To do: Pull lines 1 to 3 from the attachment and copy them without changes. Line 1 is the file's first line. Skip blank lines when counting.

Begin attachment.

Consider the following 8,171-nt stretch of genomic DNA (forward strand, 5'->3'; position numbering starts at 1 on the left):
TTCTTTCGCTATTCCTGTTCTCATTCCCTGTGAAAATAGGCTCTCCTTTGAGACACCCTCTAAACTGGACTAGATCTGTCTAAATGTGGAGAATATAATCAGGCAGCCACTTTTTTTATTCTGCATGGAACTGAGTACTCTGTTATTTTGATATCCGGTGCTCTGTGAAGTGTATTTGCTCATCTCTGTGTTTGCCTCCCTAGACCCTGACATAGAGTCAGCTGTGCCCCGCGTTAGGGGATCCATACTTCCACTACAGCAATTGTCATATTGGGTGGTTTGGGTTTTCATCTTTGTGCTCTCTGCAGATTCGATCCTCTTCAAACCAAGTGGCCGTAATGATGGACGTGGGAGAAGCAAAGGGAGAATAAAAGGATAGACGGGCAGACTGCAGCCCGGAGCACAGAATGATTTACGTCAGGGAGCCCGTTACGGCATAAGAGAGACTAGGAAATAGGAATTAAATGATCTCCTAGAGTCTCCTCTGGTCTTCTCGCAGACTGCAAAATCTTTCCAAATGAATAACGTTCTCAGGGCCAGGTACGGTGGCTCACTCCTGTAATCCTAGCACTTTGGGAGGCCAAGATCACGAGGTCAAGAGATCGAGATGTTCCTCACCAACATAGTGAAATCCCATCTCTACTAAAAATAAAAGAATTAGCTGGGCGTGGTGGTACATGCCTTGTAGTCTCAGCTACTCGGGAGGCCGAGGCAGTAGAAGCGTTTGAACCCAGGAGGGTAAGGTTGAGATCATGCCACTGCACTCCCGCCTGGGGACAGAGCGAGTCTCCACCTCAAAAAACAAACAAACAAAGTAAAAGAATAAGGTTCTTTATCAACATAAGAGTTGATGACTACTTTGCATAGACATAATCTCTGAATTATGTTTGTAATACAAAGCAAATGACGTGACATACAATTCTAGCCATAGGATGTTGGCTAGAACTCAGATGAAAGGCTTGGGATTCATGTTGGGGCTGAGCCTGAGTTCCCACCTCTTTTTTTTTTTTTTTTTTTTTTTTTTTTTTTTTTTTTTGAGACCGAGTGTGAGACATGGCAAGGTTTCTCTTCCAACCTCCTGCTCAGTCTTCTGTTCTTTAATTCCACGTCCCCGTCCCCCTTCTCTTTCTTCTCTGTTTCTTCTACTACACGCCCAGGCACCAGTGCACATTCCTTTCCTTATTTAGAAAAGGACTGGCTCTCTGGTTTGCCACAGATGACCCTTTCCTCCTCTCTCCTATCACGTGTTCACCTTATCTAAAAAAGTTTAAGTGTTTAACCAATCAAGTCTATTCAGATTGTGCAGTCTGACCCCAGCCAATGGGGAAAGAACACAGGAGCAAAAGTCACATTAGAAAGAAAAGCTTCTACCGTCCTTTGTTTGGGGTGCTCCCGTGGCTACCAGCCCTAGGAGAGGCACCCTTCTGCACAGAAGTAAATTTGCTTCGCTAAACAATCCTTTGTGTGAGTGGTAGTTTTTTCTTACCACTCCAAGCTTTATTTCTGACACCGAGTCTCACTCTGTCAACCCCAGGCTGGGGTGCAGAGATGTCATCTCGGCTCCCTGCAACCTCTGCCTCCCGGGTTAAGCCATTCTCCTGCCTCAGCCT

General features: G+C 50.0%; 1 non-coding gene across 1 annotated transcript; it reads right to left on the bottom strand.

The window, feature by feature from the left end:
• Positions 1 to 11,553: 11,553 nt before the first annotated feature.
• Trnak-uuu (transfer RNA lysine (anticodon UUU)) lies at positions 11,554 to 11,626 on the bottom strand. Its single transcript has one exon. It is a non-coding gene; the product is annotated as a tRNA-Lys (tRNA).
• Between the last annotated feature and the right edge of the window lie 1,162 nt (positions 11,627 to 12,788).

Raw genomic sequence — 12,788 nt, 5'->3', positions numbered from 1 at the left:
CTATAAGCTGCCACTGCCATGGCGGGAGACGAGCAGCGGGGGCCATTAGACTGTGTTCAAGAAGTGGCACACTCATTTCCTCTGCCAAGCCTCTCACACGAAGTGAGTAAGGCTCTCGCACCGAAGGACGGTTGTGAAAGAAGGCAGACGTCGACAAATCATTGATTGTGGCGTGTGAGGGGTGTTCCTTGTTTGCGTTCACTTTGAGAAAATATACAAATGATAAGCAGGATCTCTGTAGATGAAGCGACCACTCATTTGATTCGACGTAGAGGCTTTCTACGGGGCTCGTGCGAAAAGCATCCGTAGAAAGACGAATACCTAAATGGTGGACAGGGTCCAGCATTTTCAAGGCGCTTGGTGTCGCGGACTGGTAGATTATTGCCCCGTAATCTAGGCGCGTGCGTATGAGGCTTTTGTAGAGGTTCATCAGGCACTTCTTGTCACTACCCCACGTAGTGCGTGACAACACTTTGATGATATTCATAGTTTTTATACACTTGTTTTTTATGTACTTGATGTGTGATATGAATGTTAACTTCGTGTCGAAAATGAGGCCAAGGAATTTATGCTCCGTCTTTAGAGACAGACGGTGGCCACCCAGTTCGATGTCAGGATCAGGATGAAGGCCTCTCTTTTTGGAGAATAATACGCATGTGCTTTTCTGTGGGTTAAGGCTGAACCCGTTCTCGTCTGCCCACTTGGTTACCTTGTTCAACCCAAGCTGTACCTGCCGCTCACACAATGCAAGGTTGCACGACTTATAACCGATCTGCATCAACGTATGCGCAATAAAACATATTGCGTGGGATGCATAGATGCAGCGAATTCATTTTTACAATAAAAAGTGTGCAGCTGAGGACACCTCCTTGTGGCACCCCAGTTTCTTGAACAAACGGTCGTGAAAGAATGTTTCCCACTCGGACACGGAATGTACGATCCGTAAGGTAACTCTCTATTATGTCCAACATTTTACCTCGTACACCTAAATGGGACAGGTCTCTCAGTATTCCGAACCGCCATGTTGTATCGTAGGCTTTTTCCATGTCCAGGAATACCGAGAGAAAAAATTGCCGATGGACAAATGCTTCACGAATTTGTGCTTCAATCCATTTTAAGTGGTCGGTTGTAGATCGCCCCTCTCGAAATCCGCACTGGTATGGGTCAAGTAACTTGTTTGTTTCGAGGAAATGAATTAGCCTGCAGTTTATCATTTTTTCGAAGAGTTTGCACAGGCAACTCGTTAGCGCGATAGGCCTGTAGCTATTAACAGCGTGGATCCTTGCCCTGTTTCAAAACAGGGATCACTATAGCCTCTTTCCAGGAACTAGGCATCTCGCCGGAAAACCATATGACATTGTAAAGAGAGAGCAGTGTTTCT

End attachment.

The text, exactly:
Consider the following 8,171-nt stretch of genomic DNA (forward strand, 5'->3'; position numbering starts at 1 on the left):
TTCTTTCGCTATTCCTGTTCTCATTCCCTGTGAAAATAGGCTCTCCTTTGAGACACCCTCTAAACTGGACTAGATCTGTCTAAATGTGGAGAATATAATCAGGCAGCCACTTTTTTTATTCTGCATGGAACTGAGTACTCTGTTATTTTGATATCCGGTGCTCTGTGAAGTGTATTTGCTCATCTCTGTGTTTGCCTCCCTAGACCCTGACATAGAGTCAGCTGTGCCCCGCGTTAGGGGATCCATACTTCCACTACAGCAATTGTCATATTGGGTGGTTTGGGTTTTCATCTTTGTGCTCTCTGCAGATTCGATCCTCTTCAAACCAAGTGGCCGTAATGATGGACGTGGGAGAAGCAAAGGGAGAATAAAAGGATAGACGGGCAGACTGCAGCCCGGAGCACAGAATGATTTACGTCAGGGAGCCCGTTACGGCATAAGAGAGACTAGGAAATAGGAATTAAATGATCTCCTAGAGTCTCCTCTGGTCTTCTCGCAGACTGCAAAATCTTTCCAAATGAATAACGTTCTCAGGGCCAGGTACGGTGGCTCACTCCTGTAATCCTAGCACTTTGGGAGGCCAAGATCACGAGGTCAAGAGATCGAGATGTTCCTCACCAACATAGTGAAATCCCATCTCTACTAAAAATAAAAGAATTAGCTGGGCGTGGTGGTACATGCCTTGTAGTCTCAGCTACTCGGGAGGCCGAGGCAGTAGAAGCGTTTGAACCCAGGAGGGTAAGGTTGAGATCATGCCACTGCACTCCCGCCTGGGGACAGAGCGAGTCTCCACCTCAAAAAACAAACAAACAAAGTAAAAGAATAAGGTTCTTTATCAACATAAGAGTTGATGACTACTTTGCATAGACATAATCTCTGAATTATGTTTGTAATACAAAGCAAATGACGTGACATACAATTCTAGCCATAGGATGTTGGCTAGAACTCAGATGAAAGGCTTGGGATTCATGTTGGGGCTGAGCCTGAGTTCCCACCTCTTTTTTTTTTTTTTTTTTTTTTTTTTTTTTTTTTTTTTGAGACCGAGTGTGAGACATGGCAAGGTTTCTCTTCCAACCTCCTGCTCAGTCTTCTGTTCTTTAATTCCACGTCCCCGTCCCCCTTCTCTTTCTTCTCTGTTTCTTCTACTACACGCCCAGGCACCAGTGCACATTCCTTTCCTTATTTAGAAAAGGACTGGCTCTCTGGTTTGCCACAGATGACCCTTTCCTCCTCTCTCCTATCACGTGTTCACCTTATCTAAAAAAGTTTAAGTGTTTAACCAATCAAGTCTATTCAGATTGTGCAGTCTGACCCCAGCCAATGGGGAAAGAACACAGGAGCAAAAGTCACATTAGAAAGAAAAGCTTCTACCGTCCTTTGTTTGGGGTGCTCCCGTGGCTACCAGCCCTAGGAGAGGCACCCTTCTGCACAGAAGTAAATTTGCTTCGCTAAACAATCCTTTGTGTGAGTGGTAGTTTTTTCTTACCACTCCAAGCTTTATTTCTGACACCGAGTCTCACTCTGTCAACCCCAGGCTGGGGTGCAGAGATGTCATCTCGGCTCCCTGCAACCTCTGCCTCCCGGGTTAAGCCATTCTCCTGCCTCAGCCT

General features: G+C 50.0%; 1 non-coding gene across 1 annotated transcript; it reads right to left on the bottom strand.